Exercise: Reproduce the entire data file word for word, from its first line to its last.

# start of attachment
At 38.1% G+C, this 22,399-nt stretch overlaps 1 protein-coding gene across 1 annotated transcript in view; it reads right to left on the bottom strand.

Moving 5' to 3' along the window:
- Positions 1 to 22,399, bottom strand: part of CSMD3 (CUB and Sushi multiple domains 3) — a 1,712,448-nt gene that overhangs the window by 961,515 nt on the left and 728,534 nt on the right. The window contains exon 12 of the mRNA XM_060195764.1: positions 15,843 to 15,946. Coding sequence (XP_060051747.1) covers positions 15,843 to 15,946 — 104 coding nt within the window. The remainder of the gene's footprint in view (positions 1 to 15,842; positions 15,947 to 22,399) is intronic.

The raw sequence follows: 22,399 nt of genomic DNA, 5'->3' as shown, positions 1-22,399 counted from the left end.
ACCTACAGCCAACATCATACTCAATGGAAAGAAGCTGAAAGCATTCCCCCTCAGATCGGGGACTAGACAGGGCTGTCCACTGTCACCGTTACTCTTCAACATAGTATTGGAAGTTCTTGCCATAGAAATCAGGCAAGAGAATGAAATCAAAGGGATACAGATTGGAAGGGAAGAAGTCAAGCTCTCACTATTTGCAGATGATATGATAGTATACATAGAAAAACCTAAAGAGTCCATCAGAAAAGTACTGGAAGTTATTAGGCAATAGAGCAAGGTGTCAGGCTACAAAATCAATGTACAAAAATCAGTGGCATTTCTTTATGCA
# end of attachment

At 38.1% G+C, this 22,399-nt stretch overlaps 1 protein-coding gene across 1 annotated transcript in view; it reads right to left on the bottom strand.

Moving 5' to 3' along the window:
- Positions 1 to 22,399, bottom strand: part of CSMD3 (CUB and Sushi multiple domains 3) — a 1,712,448-nt gene that overhangs the window by 961,515 nt on the left and 728,534 nt on the right. The window contains exon 12 of the mRNA XM_060195764.1: positions 15,843 to 15,946. Coding sequence (XP_060051747.1) covers positions 15,843 to 15,946 — 104 coding nt within the window. The remainder of the gene's footprint in view (positions 1 to 15,842; positions 15,947 to 22,399) is intronic.

The raw sequence follows: 22,399 nt of genomic DNA, 5'->3' as shown, positions 1-22,399 counted from the left end.
ACCTACAGCCAACATCATACTCAATGGAAAGAAGCTGAAAGCATTCCCCCTCAGATCGGGGACTAGACAGGGCTGTCCACTGTCACCGTTACTCTTCAACATAGTATTGGAAGTTCTTGCCATAGAAATCAGGCAAGAGAATGAAATCAAAGGGATACAGATTGGAAGGGAAGAAGTCAAGCTCTCACTATTTGCAGATGATATGATAGTATACATAGAAAAACCTAAAGAGTCCATCAGAAAAGTACTGGAAGTTATTAGGCAATAGAGCAAGGTGTCAGGCTACAAAATCAATGTACAAAAATCAGTGGCATTTCTTTATGCA